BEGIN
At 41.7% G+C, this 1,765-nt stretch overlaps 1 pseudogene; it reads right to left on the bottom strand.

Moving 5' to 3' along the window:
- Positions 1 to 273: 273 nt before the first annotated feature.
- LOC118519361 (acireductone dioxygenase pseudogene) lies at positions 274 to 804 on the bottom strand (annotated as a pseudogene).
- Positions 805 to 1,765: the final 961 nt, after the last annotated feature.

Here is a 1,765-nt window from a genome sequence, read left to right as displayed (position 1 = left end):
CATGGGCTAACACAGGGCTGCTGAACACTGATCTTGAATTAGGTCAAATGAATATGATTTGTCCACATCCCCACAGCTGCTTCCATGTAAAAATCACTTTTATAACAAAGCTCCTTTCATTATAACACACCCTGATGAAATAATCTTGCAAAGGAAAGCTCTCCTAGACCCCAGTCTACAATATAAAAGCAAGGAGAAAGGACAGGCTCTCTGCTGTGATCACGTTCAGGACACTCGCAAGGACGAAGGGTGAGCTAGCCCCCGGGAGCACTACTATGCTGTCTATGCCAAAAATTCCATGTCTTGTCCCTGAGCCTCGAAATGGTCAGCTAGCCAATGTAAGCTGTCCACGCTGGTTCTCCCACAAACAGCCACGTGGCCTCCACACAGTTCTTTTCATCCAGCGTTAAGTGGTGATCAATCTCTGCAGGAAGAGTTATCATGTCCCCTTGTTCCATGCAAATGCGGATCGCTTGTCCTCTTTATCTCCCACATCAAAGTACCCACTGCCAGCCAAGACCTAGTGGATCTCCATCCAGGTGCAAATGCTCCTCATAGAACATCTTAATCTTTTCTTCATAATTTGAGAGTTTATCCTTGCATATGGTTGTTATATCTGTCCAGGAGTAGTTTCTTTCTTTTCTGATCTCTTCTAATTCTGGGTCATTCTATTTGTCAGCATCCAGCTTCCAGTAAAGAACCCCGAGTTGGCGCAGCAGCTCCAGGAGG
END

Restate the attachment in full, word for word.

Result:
At 41.7% G+C, this 1,765-nt stretch overlaps 1 pseudogene; it reads right to left on the bottom strand.

Moving 5' to 3' along the window:
- Positions 1 to 273: 273 nt before the first annotated feature.
- LOC118519361 (acireductone dioxygenase pseudogene) lies at positions 274 to 804 on the bottom strand (annotated as a pseudogene).
- Positions 805 to 1,765: the final 961 nt, after the last annotated feature.

Here is a 1,765-nt window from a genome sequence, read left to right as displayed (position 1 = left end):
CATGGGCTAACACAGGGCTGCTGAACACTGATCTTGAATTAGGTCAAATGAATATGATTTGTCCACATCCCCACAGCTGCTTCCATGTAAAAATCACTTTTATAACAAAGCTCCTTTCATTATAACACACCCTGATGAAATAATCTTGCAAAGGAAAGCTCTCCTAGACCCCAGTCTACAATATAAAAGCAAGGAGAAAGGACAGGCTCTCTGCTGTGATCACGTTCAGGACACTCGCAAGGACGAAGGGTGAGCTAGCCCCCGGGAGCACTACTATGCTGTCTATGCCAAAAATTCCATGTCTTGTCCCTGAGCCTCGAAATGGTCAGCTAGCCAATGTAAGCTGTCCACGCTGGTTCTCCCACAAACAGCCACGTGGCCTCCACACAGTTCTTTTCATCCAGCGTTAAGTGGTGATCAATCTCTGCAGGAAGAGTTATCATGTCCCCTTGTTCCATGCAAATGCGGATCGCTTGTCCTCTTTATCTCCCACATCAAAGTACCCACTGCCAGCCAAGACCTAGTGGATCTCCATCCAGGTGCAAATGCTCCTCATAGAACATCTTAATCTTTTCTTCATAATTTGAGAGTTTATCCTTGCATATGGTTGTTATATCTGTCCAGGAGTAGTTTCTTTCTTTTCTGATCTCTTCTAATTCTGGGTCATTCTATTTGTCAGCATCCAGCTTCCAGTAAAGAACCCCGAGTTGGCGCAGCAGCTCCAGGAGG